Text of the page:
“Indiana Jones and the Temple of Doom” was originally planned to start with Indie riding a motorcycle on the Great Wall of China, followed by the discovery of a “Lost World” type of hidden valley with dinosaurs. The idea was scrapped when the Chinese government refused to let them film there.
George Lucas was fined $250,000 and “The Empire Strikes Back” was nearly pulled from theatres because he put screen credits at the end of the movie (which was rare) to preserve the dramatic opening sequences.
During the space race, Stanley Kubrick was so worried that humans would soon make first contact with aliens that he tried to buy an insurance policy for 2001: A Space Odyssey in case audiences found his depiction of aliens ridiculous.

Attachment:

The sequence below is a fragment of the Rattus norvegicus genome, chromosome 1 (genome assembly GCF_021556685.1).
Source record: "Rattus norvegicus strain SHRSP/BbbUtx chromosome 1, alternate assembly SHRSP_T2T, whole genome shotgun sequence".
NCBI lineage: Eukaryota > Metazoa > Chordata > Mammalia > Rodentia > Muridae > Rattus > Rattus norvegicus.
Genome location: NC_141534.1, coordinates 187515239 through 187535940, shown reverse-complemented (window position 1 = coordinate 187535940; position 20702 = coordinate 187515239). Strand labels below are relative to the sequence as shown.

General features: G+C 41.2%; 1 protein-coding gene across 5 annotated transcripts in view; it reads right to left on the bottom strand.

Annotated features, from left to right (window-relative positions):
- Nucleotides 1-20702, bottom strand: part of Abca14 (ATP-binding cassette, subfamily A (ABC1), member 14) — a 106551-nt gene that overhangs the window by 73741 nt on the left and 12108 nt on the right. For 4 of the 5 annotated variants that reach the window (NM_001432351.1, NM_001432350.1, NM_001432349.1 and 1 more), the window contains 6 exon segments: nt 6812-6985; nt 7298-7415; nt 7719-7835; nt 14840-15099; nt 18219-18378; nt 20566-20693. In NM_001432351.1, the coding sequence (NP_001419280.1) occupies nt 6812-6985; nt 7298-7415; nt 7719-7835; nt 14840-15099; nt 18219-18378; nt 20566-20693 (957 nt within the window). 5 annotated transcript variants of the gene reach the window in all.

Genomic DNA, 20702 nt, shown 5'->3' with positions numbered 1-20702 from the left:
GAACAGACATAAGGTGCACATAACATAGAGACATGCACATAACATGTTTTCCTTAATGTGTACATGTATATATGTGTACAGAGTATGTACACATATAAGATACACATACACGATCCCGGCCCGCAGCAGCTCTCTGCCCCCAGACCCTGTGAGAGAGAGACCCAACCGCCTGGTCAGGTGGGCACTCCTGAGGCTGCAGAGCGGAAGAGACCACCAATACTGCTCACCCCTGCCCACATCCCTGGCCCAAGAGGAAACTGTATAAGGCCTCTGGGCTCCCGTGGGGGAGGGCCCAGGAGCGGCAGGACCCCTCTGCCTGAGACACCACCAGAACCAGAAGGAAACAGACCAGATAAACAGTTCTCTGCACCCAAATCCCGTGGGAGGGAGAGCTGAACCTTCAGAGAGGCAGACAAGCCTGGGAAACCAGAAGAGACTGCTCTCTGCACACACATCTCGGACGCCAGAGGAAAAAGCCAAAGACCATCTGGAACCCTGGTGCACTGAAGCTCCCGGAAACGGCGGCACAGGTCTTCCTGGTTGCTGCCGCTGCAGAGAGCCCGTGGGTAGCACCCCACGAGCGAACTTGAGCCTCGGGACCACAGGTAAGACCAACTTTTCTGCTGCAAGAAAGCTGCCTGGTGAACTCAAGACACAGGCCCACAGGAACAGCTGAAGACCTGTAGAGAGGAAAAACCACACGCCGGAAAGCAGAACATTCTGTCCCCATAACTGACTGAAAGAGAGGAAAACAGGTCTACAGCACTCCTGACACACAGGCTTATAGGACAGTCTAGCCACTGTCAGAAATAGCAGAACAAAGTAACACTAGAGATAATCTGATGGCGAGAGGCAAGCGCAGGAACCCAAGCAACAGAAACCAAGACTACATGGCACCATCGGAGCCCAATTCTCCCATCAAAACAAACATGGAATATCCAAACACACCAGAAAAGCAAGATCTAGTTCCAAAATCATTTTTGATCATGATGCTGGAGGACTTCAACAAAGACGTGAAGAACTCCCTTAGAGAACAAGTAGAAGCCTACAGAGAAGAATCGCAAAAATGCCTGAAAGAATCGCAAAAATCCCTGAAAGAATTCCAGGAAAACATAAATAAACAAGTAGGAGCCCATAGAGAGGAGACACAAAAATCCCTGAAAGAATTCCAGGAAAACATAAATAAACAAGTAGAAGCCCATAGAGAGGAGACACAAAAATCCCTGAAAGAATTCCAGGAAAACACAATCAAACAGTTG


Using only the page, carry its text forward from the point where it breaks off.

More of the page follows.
In his famous scene in ‘The Shining’, the crew made a fake door for Jack Nicholson to break through, but had to replace it with a real door as the fake one broke too quickly due to Jack previously being a Fire Marshall.
In The Shining, Stanley Kubrick intentionally isolated Shelley Duvall and argued with her often. Duvall was forced to perform the iconic and exhausting baseball bat scene 127 times. Afterwards, Duvall presented Kubrick with clumps of hair that had fallen out due to the extreme stress of filming.
In 1975 Al Pacino was offered the role of Han Solo in the film Star Wars, but he refused the role because “The script was too confusing”.
40 years before James Cameron’s “Avatar” was released, the “Noon Universe” Russian sci-fi novels were published, set on a forest planet called Pandora in the 22nd century, inhabited by humanoids called Nave (compared to the “Na’vi” in Avatar).
Die Hard was a sequel to the 1968 movie “The Detective” starring Frank Sinatra. As such, 20th Century Fox were contractually obliged to offer Sinatra the leading role. He turned it down due to his age. 00